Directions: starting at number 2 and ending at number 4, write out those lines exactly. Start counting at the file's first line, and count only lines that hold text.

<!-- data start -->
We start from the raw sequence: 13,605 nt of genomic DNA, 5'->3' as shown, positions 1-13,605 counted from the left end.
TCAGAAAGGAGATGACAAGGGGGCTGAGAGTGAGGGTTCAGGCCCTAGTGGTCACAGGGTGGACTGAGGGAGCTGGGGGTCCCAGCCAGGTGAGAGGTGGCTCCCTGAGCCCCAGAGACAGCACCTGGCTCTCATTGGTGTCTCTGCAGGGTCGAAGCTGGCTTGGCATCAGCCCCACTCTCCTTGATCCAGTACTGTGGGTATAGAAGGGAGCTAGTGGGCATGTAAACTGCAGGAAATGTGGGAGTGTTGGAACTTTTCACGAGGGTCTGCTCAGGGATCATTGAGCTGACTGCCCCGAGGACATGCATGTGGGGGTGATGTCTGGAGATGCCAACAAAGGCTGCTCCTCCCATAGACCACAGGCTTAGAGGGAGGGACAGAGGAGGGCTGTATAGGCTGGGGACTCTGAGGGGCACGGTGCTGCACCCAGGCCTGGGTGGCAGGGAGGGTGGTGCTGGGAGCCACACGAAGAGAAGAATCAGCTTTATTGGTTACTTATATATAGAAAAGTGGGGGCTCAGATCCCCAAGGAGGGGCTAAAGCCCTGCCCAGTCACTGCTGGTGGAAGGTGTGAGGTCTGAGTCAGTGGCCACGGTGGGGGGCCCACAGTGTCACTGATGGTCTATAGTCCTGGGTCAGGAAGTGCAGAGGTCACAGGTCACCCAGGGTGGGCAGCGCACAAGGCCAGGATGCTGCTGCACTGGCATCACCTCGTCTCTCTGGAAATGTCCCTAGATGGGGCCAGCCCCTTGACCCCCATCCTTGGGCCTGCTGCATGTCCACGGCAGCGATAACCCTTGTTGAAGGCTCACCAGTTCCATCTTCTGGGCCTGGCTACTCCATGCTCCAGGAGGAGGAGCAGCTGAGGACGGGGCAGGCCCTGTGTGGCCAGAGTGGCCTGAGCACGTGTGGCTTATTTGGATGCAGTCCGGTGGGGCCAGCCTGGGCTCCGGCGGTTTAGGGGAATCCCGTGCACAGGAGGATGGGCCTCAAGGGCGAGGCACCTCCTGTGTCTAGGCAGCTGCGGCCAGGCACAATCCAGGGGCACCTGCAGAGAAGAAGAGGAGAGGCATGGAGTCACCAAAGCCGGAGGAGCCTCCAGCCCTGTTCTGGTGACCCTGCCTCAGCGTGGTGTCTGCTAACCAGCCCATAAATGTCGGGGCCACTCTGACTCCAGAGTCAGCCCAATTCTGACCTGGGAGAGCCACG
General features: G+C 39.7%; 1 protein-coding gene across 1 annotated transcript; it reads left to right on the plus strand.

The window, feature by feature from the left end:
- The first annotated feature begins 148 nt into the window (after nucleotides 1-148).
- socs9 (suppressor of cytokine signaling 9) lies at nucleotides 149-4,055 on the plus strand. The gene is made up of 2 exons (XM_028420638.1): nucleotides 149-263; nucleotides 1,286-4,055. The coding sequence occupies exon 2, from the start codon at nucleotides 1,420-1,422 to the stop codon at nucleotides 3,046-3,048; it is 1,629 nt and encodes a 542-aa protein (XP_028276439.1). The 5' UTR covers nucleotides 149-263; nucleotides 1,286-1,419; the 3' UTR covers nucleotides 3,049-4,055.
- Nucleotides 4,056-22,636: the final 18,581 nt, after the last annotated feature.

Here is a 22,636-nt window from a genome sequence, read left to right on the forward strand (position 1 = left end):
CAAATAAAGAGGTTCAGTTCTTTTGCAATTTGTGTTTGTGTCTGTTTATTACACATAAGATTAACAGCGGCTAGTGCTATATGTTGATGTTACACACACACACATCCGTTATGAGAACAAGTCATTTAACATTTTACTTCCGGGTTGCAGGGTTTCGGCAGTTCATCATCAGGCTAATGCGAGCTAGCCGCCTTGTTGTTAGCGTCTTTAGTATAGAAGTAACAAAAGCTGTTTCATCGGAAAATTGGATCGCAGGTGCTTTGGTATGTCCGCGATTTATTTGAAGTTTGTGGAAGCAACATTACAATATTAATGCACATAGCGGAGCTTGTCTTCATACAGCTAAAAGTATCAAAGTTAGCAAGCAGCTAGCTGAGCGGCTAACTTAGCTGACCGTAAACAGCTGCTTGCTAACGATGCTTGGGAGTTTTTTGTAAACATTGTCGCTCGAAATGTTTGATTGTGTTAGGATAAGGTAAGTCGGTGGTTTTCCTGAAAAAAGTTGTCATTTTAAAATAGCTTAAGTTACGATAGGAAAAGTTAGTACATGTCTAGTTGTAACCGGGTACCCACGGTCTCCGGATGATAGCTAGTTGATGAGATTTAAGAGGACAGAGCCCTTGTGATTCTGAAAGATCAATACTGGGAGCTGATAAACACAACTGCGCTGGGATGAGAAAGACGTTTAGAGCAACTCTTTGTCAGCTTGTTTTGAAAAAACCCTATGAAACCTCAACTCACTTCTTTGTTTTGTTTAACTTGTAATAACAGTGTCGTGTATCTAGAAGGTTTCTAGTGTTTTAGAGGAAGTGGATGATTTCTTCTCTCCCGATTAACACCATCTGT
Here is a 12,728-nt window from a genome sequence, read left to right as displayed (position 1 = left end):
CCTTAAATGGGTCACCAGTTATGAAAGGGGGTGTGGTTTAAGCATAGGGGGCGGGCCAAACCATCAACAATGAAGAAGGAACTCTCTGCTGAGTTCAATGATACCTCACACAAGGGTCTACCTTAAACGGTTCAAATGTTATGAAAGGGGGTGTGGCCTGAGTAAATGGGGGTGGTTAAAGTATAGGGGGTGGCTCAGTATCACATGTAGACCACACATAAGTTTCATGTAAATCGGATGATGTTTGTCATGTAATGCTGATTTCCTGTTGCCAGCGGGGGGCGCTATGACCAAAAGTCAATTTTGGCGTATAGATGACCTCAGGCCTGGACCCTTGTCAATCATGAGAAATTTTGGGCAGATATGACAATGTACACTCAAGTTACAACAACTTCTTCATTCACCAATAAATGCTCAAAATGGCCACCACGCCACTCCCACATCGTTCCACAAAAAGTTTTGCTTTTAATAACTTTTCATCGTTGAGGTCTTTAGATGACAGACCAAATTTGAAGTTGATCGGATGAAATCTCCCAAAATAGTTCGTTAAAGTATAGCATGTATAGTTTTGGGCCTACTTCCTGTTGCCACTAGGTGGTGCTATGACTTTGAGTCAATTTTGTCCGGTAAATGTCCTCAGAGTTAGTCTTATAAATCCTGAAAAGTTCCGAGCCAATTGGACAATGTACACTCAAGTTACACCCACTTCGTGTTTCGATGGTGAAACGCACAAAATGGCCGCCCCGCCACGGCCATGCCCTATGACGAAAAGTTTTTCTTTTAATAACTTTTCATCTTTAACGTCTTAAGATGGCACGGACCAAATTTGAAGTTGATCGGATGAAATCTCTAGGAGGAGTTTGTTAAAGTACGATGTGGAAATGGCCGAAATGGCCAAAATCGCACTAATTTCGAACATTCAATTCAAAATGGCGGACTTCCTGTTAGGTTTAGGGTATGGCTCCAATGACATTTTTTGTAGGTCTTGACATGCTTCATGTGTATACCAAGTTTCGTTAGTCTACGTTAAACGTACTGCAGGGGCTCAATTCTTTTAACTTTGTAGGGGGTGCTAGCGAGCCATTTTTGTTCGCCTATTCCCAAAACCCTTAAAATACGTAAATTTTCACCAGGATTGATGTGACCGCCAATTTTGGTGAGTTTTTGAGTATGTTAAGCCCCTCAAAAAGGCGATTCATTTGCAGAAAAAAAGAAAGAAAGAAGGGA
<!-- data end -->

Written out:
TCAGAAAGGAGATGACAAGGGGGCTGAGAGTGAGGGTTCAGGCCCTAGTGGTCACAGGGTGGACTGAGGGAGCTGGGGGTCCCAGCCAGGTGAGAGGTGGCTCCCTGAGCCCCAGAGACAGCACCTGGCTCTCATTGGTGTCTCTGCAGGGTCGAAGCTGGCTTGGCATCAGCCCCACTCTCCTTGATCCAGTACTGTGGGTATAGAAGGGAGCTAGTGGGCATGTAAACTGCAGGAAATGTGGGAGTGTTGGAACTTTTCACGAGGGTCTGCTCAGGGATCATTGAGCTGACTGCCCCGAGGACATGCATGTGGGGGTGATGTCTGGAGATGCCAACAAAGGCTGCTCCTCCCATAGACCACAGGCTTAGAGGGAGGGACAGAGGAGGGCTGTATAGGCTGGGGACTCTGAGGGGCACGGTGCTGCACCCAGGCCTGGGTGGCAGGGAGGGTGGTGCTGGGAGCCACACGAAGAGAAGAATCAGCTTTATTGGTTACTTATATATAGAAAAGTGGGGGCTCAGATCCCCAAGGAGGGGCTAAAGCCCTGCCCAGTCACTGCTGGTGGAAGGTGTGAGGTCTGAGTCAGTGGCCACGGTGGGGGGCCCACAGTGTCACTGATGGTCTATAGTCCTGGGTCAGGAAGTGCAGAGGTCACAGGTCACCCAGGGTGGGCAGCGCACAAGGCCAGGATGCTGCTGCACTGGCATCACCTCGTCTCTCTGGAAATGTCCCTAGATGGGGCCAGCCCCTTGACCCCCATCCTTGGGCCTGCTGCATGTCCACGGCAGCGATAACCCTTGTTGAAGGCTCACCAGTTCCATCTTCTGGGCCTGGCTACTCCATGCTCCAGGAGGAGGAGCAGCTGAGGACGGGGCAGGCCCTGTGTGGCCAGAGTGGCCTGAGCACGTGTGGCTTATTTGGATGCAGTCCGGTGGGGCCAGCCTGGGCTCCGGCGGTTTAGGGGAATCCCGTGCACAGGAGGATGGGCCTCAAGGGCGAGGCACCTCCTGTGTCTAGGCAGCTGCGGCCAGGCACAATCCAGGGGCACCTGCAGAGAAGAAGAGGAGAGGCATGGAGTCACCAAAGCCGGAGGAGCCTCCAGCCCTGTTCTGGTGACCCTGCCTCAGCGTGGTGTCTGCTAACCAGCCCATAAATGTCGGGGCCACTCTGACTCCAGAGTCAGCCCAATTCTGACCTGGGAGAGCCACG
General features: G+C 39.7%; 1 protein-coding gene across 1 annotated transcript; it reads left to right on the plus strand.

The window, feature by feature from the left end: